The frivolous nature of the Rococo art comes from the higher class French people now being able to loosen up and indulge in licentious pastimes instead of the typical staunch and oppressive nature of high society during Louis XIV’s reign. The Rococo also took place during the period of Enlightenment that now led people to question the truths of their time as well as their faith and religion. This allowed the people to loosen up more and have less fear of divine and imperial retribution.


Salacious Rendezvous of Jean-Honoré Fragonard 

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Progress of Love: The Meeting by Jean-Honoré Fragonard, 1771-1773, via The Frick, New York


Jean-Honoré Fragonard’s works were almost like the benchmark for the French Rococo art movement. He painted the playful lives of the aristocratic youths. He focused on frivolity and the fleeting nature of beauty. The artist became a master of rendering fabrics, such as velvet and silk, stone, and the time-favored rose.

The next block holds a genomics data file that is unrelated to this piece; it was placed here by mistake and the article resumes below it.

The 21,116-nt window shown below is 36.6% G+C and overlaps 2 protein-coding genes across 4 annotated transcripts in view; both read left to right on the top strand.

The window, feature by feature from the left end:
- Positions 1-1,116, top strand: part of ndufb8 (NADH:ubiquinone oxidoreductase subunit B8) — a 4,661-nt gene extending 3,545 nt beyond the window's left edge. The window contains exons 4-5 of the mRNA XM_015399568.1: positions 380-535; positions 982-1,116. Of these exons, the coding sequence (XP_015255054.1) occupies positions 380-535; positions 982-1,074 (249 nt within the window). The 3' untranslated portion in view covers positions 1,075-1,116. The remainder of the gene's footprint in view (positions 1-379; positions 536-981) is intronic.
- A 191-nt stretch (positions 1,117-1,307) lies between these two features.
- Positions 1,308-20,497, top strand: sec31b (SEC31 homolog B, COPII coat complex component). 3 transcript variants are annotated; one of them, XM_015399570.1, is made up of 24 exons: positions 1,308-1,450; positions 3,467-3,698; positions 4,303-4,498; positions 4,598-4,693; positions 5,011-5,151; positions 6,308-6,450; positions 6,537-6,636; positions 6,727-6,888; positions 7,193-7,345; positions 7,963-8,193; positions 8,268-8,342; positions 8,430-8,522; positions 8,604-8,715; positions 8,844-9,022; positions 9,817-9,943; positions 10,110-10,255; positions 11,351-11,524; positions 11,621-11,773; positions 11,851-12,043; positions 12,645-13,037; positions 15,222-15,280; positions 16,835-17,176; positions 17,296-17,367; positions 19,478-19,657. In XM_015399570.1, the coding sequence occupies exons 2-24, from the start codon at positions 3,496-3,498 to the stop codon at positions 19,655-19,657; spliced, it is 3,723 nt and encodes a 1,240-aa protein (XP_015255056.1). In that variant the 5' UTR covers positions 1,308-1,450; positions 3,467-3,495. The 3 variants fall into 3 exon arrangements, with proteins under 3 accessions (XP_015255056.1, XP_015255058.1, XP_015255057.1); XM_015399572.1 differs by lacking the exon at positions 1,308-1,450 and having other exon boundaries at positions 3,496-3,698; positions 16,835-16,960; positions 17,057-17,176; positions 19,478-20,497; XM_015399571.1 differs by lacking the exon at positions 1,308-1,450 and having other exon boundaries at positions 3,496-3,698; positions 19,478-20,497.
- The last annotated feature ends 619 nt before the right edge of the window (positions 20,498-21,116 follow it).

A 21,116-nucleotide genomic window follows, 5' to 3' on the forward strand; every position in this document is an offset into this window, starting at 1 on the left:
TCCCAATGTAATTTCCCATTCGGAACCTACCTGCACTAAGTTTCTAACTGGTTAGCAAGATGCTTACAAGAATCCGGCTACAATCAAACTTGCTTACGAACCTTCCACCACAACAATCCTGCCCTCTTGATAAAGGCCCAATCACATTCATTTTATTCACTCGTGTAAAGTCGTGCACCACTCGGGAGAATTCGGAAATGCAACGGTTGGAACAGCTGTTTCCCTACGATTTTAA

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The Progress of Love series was commissioned by Madame du Barry, one of Louis XV’s mistresses. This series as a whole can arguably be considered the backbone of Rococo art. However, The Meeting is arguably the most popular painting in the series.  The Meeting was the second piece after The Pursuit. Fragonard’s frequent subjects were lovers. The Meeting is set on the estate of the young lady’s parents. The young man we see scales a ladder to visit her. The young couple meets in a hidden grotto on the estate secretly, the girl looking around anxiously to check if she was followed.